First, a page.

Endangered Monkeys Invent New Fishing Method
Monkeys are apparently quite good at fishing… for termites. New observations have found that blonde capuchin monkeys have invented a “fishing pole” method to capture termites from tree nests.
The new method was reported in the recent Royal Society Biology Letters. Scientists observed that a monkey first taps the side of a termite nest, then breaks off a small tree branch. The monkey then rotates the branch, sticks it into the nest, and retrieves termites for consumption.
According to Discovery News, these actions are innovative for two reasons. First, by tapping the side of the nest, termites are on high alert. Scientists predict that when the stick enters the nest, they swarm to it, prepared to attack. (Although, apparently they aren't prepared enough, since they are then eaten!) This method is also smart because rotating the stick helps to create a hole in the nest -- the rotation movement acts similarly to a drill. According to the journal report, "Remarkable manual skills linked to a varied diet seem important in promoting tool use in different contexts.”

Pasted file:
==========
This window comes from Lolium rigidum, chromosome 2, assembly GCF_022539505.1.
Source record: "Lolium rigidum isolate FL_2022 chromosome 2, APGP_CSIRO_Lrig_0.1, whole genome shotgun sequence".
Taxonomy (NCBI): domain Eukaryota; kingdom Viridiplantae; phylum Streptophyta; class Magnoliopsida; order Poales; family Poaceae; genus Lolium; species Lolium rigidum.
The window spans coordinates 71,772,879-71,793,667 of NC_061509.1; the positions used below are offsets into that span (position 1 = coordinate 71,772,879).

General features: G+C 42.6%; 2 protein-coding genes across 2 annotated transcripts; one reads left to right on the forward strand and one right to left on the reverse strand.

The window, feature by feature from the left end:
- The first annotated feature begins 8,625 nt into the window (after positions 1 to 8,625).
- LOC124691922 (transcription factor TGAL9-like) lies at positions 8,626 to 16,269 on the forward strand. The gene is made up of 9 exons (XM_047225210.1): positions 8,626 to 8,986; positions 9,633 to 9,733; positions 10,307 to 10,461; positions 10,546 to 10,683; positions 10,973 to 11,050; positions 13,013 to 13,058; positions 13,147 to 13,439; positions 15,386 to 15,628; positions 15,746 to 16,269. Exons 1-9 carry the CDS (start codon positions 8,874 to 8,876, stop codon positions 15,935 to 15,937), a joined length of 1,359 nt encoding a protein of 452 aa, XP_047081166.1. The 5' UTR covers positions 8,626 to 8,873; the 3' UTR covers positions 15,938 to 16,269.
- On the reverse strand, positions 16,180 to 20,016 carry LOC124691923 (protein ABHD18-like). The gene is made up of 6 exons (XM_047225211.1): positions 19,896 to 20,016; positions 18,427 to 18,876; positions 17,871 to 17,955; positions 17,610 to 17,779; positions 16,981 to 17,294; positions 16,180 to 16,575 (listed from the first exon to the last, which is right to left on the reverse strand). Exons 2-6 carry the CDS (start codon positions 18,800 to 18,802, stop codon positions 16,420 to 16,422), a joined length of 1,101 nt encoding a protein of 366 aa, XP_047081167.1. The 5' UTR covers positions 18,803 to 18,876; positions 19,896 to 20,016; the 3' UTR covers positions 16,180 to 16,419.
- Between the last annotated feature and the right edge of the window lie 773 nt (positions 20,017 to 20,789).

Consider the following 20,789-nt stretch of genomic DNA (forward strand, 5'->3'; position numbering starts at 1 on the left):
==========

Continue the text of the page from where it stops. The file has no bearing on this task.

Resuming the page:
Scientists believe that after one monkey discovered the technique, others observed and followed suit. The technique is now considered to be one of the best methods for termite fishing. Even humans who tried the monkeys’ method found it to work well -- certain human cultures eat termites.
Unfortunately, the monkeys are critically endangered. There are only about 180 blonde capuchins remaining in the world. According to the IUCN Red List, blonde capuchins are threatened by habitat loss, fragmentation, and hunting. The monkeys are often fragmented by coastal development, and the animals are hunted to become both food and pets.
The report’s lead author, Antonio Souto, hopes that the blonde capuchins will have their forest habitat protected, with “an aggressive campaign on environmental education” to ensure that these innovative animals do not disappear forever.